The big story: BP rations deliveries to petrol stations

  • Sep 23, 2021
  • The Telegraph

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Just when you thought the Government was beginning to take steps to resolve the energy crisis, the struggle to supply the things we take for granted in our everyday lives takes a new twist.

BP is being forced to ration fuel deliveries to its petrol stations due to a lack of lorry drivers.

The oil giant is struggling to transport fuel from refineries to its 1,200 UK forecourts, with up to 100 sites believed to be suffering from fuel shortages and a handful temporarily closed.

Exxon Mobil has also issued a statement, saying a "small number" of forecourts it operates for Tesco are also affected by driver shortages.

BP has warned the Government that fuel stocks were "declining rapidly" and the next few weeks would be "really, really difficult".

This graph shows how the number of HGV drivers employed in the UK has plummeted in the last year.

Issues with supply eventually mean the cost of living increases and the Bank of England has warned that the recent surge in energy prices could push UK inflation above 4pc by the end of the year.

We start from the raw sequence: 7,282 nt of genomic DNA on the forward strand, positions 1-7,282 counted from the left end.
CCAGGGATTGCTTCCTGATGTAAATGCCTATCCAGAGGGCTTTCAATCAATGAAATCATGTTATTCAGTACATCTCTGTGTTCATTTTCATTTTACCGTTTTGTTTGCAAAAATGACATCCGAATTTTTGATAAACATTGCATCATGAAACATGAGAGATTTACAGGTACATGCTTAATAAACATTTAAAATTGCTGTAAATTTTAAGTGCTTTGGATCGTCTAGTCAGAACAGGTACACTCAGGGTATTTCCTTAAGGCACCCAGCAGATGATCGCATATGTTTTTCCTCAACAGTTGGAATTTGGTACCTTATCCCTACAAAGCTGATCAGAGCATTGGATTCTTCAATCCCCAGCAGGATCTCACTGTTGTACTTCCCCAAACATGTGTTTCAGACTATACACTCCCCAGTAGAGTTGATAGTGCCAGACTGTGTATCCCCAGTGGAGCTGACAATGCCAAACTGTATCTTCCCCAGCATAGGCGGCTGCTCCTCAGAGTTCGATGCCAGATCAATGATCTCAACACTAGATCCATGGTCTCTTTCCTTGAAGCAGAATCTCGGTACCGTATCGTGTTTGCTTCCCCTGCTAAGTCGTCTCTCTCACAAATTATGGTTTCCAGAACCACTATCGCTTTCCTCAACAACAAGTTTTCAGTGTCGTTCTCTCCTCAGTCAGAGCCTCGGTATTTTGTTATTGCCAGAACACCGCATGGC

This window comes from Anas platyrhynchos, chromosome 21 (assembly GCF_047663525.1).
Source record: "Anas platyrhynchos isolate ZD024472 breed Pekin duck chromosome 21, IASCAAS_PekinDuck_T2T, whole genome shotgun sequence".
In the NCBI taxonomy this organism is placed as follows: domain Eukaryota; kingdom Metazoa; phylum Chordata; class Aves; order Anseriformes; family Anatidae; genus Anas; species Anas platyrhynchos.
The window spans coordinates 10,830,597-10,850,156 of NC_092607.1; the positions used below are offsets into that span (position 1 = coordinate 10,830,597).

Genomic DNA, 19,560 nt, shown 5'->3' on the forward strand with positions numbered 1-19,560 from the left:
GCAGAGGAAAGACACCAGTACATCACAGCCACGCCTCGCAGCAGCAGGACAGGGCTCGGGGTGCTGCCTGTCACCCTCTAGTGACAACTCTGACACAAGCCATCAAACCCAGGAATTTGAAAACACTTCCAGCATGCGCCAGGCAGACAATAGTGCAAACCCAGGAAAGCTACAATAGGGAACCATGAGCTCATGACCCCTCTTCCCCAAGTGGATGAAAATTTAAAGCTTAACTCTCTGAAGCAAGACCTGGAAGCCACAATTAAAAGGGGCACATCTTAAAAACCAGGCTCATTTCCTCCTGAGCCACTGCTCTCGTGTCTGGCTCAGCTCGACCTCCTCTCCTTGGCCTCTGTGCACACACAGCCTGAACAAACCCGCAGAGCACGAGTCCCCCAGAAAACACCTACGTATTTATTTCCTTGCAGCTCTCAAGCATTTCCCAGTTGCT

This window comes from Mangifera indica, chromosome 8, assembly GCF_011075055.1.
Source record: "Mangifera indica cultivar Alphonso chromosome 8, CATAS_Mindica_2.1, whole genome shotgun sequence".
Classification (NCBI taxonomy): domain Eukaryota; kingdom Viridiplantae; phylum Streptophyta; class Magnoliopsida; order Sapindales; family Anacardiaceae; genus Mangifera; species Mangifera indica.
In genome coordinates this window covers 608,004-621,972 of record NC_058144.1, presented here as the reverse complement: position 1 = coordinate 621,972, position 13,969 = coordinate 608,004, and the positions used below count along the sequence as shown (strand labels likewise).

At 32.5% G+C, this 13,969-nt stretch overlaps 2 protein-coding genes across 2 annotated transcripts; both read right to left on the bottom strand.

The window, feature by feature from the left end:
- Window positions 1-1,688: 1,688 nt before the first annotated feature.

It added that these factors posed an "upside risk" to its inflation forecasts from April 2022, suggesting the squeeze on living costs could persist.

The Business Secretary was forced to return to the Commons chamber to answer questions about surging prices for a second time this week.

Kwasi Kwarten used his appearance to "categorically" rule out handing subsidies or grants to larger energy companies as a result of the crisis.

One senior Tory has put forward his own solution - cutting VAT on bills.

It is little wonder that anxieties are growing about a possible winter of discontent, with energy bills rocketing, inflation soaring and a shortage of carbon dioxide threatening food supplies – and perhaps even scuppering Christmas.

Just as Boris Johnson delivered his speech to the UN General Assembly telling the world to "grow up" about the realities of climate change, at home Britons are getting to grips with the reality that moving over to greener energy will cost them more.

Ross Clark argues that Mr Johnson's green policies have had an easy ride so far, but with the spike in global wholesale gas prices threatening to land homeowners with huge rises in bills they are about to face a very stern popularity test.

In the face of a cost of living crisis, Michael Deacon pens the guidance the Prime Minister might offer us to survive a winter crisis.